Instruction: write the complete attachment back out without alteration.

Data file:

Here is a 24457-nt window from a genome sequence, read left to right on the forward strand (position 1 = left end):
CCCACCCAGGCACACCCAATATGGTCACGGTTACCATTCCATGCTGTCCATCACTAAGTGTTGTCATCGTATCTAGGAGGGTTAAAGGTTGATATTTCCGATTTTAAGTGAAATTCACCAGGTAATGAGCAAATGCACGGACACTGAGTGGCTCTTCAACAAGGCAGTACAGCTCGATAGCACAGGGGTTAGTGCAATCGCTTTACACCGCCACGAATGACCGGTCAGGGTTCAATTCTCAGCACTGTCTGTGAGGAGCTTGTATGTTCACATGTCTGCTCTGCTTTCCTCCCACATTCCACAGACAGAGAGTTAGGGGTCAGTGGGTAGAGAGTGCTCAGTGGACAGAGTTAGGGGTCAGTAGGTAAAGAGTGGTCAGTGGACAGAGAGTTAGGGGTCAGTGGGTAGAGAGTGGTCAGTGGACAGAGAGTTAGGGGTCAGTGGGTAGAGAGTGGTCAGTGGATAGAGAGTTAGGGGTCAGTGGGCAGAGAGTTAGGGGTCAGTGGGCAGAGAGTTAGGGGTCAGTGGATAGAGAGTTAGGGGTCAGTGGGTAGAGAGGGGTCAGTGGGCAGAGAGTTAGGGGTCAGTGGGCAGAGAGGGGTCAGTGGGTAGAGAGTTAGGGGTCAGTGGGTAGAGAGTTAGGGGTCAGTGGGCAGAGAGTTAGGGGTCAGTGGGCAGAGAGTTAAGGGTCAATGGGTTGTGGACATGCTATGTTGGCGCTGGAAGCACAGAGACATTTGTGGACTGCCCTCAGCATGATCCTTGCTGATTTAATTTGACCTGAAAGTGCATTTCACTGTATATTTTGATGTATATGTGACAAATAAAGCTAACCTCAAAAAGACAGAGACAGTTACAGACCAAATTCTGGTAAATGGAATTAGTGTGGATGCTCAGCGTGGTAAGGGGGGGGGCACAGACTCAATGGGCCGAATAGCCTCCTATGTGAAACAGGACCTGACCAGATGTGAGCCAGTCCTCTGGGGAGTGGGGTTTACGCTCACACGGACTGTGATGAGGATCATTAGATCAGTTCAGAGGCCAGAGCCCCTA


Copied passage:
Here is a 24457-nt window from a genome sequence, read left to right on the forward strand (position 1 = left end):
CCCACCCAGGCACACCCAATATGGTCACGGTTACCATTCCATGCTGTCCATCACTAAGTGTTGTCATCGTATCTAGGAGGGTTAAAGGTTGATATTTCCGATTTTAAGTGAAATTCACCAGGTAATGAGCAAATGCACGGACACTGAGTGGCTCTTCAACAAGGCAGTACAGCTCGATAGCACAGGGGTTAGTGCAATCGCTTTACACCGCCACGAATGACCGGTCAGGGTTCAATTCTCAGCACTGTCTGTGAGGAGCTTGTATGTTCACATGTCTGCTCTGCTTTCCTCCCACATTCCACAGACAGAGAGTTAGGGGTCAGTGGGTAGAGAGTGCTCAGTGGACAGAGTTAGGGGTCAGTAGGTAAAGAGTGGTCAGTGGACAGAGAGTTAGGGGTCAGTGGGTAGAGAGTGGTCAGTGGACAGAGAGTTAGGGGTCAGTGGGTAGAGAGTGGTCAGTGGATAGAGAGTTAGGGGTCAGTGGGCAGAGAGTTAGGGGTCAGTGGGCAGAGAGTTAGGGGTCAGTGGATAGAGAGTTAGGGGTCAGTGGGTAGAGAGGGGTCAGTGGGCAGAGAGTTAGGGGTCAGTGGGCAGAGAGGGGTCAGTGGGTAGAGAGTTAGGGGTCAGTGGGTAGAGAGTTAGGGGTCAGTGGGCAGAGAGTTAGGGGTCAGTGGGCAGAGAGTTAAGGGTCAATGGGTTGTGGACATGCTATGTTGGCGCTGGAAGCACAGAGACATTTGTGGACTGCCCTCAGCATGATCCTTGCTGATTTAATTTGACCTGAAAGTGCATTTCACTGTATATTTTGATGTATATGTGACAAATAAAGCTAACCTCAAAAAGACAGAGACAGTTACAGACCAAATTCTGGTAAATGGAATTAGTGTGGATGCTCAGCGTGGTAAGGGGGGGGGCACAGACTCAATGGGCCGAATAGCCTCCTATGTGAAACAGGACCTGACCAGATGTGAGCCAGTCCTCTGGGGAGTGGGGTTTACGCTCACACGGACTGTGATGAGGATCATTAGATCAGTTCAGAGGCCAGAGCCCCTA